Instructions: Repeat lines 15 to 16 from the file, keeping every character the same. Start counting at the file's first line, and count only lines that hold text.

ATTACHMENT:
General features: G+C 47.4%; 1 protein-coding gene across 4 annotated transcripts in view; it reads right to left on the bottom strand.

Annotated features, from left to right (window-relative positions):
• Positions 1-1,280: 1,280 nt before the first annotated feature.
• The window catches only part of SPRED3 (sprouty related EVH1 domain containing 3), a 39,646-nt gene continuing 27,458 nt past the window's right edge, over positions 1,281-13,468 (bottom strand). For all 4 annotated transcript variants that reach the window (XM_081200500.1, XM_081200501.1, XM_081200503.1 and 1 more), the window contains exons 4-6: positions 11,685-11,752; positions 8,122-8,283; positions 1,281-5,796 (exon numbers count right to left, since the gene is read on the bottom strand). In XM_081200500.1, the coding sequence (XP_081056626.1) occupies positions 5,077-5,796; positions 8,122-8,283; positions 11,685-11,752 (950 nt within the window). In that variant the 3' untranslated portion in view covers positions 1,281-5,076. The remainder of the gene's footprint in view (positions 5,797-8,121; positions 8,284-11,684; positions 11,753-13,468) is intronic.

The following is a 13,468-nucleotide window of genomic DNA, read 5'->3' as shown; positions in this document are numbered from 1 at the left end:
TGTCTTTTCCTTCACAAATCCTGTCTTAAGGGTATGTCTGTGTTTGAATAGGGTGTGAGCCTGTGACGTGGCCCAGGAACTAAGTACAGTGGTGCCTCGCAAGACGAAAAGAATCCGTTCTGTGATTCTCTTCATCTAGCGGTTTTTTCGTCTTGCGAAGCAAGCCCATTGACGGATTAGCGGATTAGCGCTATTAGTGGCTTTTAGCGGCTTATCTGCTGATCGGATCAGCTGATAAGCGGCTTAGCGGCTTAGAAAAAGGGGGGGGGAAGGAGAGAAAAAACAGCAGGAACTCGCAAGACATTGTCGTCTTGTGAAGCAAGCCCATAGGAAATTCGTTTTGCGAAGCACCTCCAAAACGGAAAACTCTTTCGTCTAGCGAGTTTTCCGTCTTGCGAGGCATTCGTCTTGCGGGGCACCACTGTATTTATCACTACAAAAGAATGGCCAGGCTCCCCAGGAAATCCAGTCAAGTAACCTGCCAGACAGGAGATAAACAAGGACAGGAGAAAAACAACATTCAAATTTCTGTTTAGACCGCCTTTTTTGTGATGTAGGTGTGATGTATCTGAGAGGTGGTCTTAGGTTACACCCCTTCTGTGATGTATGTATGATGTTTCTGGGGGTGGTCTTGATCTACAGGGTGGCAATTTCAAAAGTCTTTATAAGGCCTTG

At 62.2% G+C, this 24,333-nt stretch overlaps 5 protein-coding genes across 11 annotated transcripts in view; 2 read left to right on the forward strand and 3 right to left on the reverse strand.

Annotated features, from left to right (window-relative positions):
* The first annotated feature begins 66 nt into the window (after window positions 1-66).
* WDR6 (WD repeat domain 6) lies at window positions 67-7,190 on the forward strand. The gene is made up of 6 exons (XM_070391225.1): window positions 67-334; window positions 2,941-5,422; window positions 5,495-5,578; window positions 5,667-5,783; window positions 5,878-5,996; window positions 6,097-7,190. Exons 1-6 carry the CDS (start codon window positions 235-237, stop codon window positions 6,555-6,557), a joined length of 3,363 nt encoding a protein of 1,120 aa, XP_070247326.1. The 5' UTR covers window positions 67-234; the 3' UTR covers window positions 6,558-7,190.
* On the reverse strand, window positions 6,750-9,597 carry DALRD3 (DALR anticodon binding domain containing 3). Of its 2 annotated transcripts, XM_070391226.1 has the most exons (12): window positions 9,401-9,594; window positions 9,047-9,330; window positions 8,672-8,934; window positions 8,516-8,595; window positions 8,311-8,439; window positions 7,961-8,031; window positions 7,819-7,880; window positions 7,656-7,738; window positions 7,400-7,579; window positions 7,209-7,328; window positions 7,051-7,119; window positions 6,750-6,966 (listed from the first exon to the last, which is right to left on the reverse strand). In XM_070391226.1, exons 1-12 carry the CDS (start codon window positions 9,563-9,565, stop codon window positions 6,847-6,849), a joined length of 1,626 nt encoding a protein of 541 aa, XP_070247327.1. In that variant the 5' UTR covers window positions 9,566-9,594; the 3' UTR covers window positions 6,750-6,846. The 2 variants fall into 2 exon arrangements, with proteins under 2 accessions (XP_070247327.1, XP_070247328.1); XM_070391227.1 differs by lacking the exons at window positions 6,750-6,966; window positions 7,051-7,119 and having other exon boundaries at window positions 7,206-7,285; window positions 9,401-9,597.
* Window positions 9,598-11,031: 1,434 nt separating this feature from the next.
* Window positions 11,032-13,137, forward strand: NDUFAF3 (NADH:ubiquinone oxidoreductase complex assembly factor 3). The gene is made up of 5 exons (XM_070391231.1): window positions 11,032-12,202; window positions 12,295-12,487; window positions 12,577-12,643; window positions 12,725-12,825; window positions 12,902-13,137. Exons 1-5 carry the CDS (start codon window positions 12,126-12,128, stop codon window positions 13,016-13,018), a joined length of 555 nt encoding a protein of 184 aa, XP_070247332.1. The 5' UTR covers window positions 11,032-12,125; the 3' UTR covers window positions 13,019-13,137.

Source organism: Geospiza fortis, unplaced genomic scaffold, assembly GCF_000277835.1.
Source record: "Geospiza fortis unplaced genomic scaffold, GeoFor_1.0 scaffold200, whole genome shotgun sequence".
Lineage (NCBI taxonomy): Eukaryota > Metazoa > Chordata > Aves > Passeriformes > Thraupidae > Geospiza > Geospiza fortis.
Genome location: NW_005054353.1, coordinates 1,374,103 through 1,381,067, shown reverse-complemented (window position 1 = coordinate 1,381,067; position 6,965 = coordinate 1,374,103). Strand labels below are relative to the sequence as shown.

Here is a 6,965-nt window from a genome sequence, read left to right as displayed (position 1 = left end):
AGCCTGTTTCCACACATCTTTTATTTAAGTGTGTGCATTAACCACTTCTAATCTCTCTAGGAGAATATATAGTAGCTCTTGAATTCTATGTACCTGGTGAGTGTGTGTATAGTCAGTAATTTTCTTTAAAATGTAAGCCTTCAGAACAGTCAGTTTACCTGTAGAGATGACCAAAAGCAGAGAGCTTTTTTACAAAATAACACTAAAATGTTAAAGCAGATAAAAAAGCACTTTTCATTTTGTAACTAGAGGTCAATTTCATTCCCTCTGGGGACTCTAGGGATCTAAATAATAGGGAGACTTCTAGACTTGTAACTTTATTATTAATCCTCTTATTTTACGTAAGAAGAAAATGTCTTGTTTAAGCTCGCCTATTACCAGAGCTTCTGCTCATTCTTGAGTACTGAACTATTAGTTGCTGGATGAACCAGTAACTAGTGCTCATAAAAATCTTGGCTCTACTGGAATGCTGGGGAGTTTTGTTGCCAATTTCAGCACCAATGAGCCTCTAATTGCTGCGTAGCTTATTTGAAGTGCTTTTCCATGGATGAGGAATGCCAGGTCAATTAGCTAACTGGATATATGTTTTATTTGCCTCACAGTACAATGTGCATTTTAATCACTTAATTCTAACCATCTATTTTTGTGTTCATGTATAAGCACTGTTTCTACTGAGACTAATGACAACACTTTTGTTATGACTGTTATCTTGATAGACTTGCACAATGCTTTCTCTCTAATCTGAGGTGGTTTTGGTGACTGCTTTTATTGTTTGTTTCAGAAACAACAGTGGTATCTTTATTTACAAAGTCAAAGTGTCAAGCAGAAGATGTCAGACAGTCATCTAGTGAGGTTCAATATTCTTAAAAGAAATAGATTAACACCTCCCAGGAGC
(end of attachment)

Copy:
Source record: "Geospiza fortis unplaced genomic scaffold, GeoFor_1.0 scaffold200, whole genome shotgun sequence".
Lineage (NCBI taxonomy): Eukaryota > Metazoa > Chordata > Aves > Passeriformes > Thraupidae > Geospiza > Geospiza fortis.